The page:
A College LPFM Gets Redundancy to ENCO DAD Workflow


It has a mere 28 watts of power but serves all of tiny Hillsdale, Mich., as a student-run FM facility licensed to the local college. Open to all enrolled students who wish to take part in either on-air or behind-the-scenes roles in broadcast communication, Hillsdale College students have the ability to produce promos, use Adobe Audition and, now, operate broadcasting automation software from ENCO.

The facility, WRFH-LPFM at 101.7 MHz, made the recent update to its DAD radio automation software; Hillsdale has been using it since 2015. With the upgrade, “Radio Free Hillsdale” migrated to a fully redundant architecture through ENCO’s Gateway product.

With programming experience on his resumé, seven-year WRFH General Manager Scot Bertram believes DAD helped him and Hillsdale students into operating the station with ease, with such DAD features as ENCO enConveyor Automated File Download and ENCO Dropbox modules making day-to-day broadcast operations flow with ease.

“Live programming at WRFH is minimal, so we invest a lot of time in planning our broadcast schedule,” Bertram explains. “The students that help run the station broadcast a wide spectrum of shows from politics, news, sports, history, science, and some music for up to eight hours a day. A single day’s programming can often total up to 20 different shows, and we end up recording many in advance and playing them back through DAD.”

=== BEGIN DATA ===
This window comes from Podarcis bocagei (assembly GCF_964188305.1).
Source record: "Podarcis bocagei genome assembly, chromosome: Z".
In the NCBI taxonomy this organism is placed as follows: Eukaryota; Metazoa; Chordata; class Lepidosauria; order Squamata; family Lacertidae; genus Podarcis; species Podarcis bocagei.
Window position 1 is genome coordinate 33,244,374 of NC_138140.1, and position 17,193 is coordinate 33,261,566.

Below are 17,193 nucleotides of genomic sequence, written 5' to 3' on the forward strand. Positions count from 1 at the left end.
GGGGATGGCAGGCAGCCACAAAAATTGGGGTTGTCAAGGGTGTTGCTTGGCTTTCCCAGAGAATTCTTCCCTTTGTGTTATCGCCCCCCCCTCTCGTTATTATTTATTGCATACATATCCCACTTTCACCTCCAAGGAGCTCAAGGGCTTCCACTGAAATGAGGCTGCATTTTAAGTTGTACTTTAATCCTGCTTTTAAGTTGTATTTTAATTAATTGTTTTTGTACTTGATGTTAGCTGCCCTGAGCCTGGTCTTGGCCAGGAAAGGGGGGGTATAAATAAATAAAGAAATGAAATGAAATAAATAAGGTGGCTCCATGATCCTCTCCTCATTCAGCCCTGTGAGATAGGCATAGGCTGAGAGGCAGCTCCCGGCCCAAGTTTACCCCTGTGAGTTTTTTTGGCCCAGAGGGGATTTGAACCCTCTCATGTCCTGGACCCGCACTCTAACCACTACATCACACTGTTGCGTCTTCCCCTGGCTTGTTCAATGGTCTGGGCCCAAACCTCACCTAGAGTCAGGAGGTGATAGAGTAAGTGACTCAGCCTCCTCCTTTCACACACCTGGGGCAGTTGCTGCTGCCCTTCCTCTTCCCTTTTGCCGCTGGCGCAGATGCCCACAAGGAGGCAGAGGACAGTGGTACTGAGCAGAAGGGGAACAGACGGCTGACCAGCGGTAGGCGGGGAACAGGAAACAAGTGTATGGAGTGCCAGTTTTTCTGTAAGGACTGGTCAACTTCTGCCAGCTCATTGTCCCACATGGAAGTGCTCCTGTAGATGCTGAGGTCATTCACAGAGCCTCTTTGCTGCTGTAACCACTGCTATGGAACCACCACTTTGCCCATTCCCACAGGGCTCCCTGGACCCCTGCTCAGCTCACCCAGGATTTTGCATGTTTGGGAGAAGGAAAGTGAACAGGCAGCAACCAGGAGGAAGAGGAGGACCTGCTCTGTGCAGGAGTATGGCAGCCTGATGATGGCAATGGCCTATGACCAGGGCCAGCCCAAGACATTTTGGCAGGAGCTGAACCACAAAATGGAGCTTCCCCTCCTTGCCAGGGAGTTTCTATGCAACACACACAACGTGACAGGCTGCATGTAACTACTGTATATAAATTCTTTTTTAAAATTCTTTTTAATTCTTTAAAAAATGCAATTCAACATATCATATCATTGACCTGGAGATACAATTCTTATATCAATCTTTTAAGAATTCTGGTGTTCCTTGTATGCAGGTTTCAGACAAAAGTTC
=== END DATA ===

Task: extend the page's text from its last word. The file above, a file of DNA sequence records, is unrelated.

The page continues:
Hillsdale students use ENCO DAD to manage and automate broadcast content, uploading and running MP3 files while using third-party software from ENCO partner MusicMaster for program scheduling. Using ENCO’s enConveyor and Dropbox modules, radio operators can pull down, move around, or slot files into the DAD automation workflow with ease. “Once everything is set up through Dropbox, our newscasts and other content is immediately programmed,” Bertram said. “The rules are already set within our Dropbox configuration, so all broadcast content is labeled the right way and played out appropriately.”

Given these extensive preparation efforts, Bertram reached out to ENCO about a product that would protect their on-air content. That included an upgrade to new ENCO-provided hardware, and adding the Gateway offering to back up audio content and databases to physical and cloud-based storage devices. “We are a low-power station with limited resources, and one important system we lack is a generator,” said Bertram. “Gateway replicates and synchronizes all of our content so that when we lose power as we occasionally do, everything appears in the correct order once we resume broadcasting.”

Bertram believes that the education the students gain at the radio station and the training they receive on ENCO DAD will serve them well should they aspire to a career in broadcasting. “When they intern over the summer or eventually go to work in the industry, these students are going to see automation systems and will run into a considerable number of places that use ENCO,” he said. “Having familiarity with the way it looks and functions is an enormous benefit, so ENCO DAD has been a valuable tool for the student learning experience.”

— Reporting by Brian Galante